In aerospace engineering, mass ratio is a measure of the efficiency of a rocket. It describes how much more massive the vehicle is with propellant than without; that is, the ratio of the rocket's wet mass (vehicle plus contents plus propellant) to its dry mass (vehicle plus contents). A more efficient rocket design requires less propellant to achieve a given goal, and would therefore have a lower mass ratio; however, for any given efficiency a higher mass ratio typically permits the vehicle to achieve higher delta-v.
The mass ratio is a useful quantity for back-of-the-envelope rocketry calculations: it is an easy number to derive from either or from rocket and propellant mass, and therefore serves as a handy bridge between the two. It is also a useful for getting an impression of the size of a rocket: while two rockets with mass fractions of, say, 92% and 95% may appear similar, the corresponding mass ratios of 12.5 and 20 clearly indicate that the latter system requires much more propellant.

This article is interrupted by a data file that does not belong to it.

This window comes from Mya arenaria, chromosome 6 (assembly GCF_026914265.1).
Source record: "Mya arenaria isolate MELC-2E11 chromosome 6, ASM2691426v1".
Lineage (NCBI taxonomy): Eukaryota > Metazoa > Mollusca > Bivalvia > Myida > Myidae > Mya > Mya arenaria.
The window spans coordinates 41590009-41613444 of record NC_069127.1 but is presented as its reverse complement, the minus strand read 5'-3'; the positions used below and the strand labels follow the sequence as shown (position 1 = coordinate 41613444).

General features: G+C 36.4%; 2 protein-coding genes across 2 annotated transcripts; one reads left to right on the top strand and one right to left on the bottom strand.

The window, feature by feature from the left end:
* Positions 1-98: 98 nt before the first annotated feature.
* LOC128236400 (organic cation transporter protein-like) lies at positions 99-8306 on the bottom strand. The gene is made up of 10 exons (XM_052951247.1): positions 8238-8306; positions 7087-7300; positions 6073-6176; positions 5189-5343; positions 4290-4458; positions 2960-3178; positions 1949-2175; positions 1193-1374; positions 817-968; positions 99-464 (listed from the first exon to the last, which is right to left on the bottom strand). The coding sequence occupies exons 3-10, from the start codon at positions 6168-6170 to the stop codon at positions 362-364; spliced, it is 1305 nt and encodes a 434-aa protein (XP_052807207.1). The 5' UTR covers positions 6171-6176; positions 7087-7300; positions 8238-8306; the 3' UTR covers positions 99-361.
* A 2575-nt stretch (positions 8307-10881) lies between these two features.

The definition arises naturally from Tsiolkovsky's rocket equation:
This equation can be rewritten in the following equivalent form:
The fraction on the left-hand side of this equation is the rocket's mass ratio by definition.
This equation indicates that a Δv of times the exhaust velocity requires a mass ratio of . For instance, for a vehicle to achieve a of 2.5 times its exhaust velocity would require a mass ratio of (approximately 12.2). One could say that a "velocity ratio" of requires a mass ratio of .
Sutton defines the mass ratio inversely as:
In this case, the values for mass fraction are always less than 1.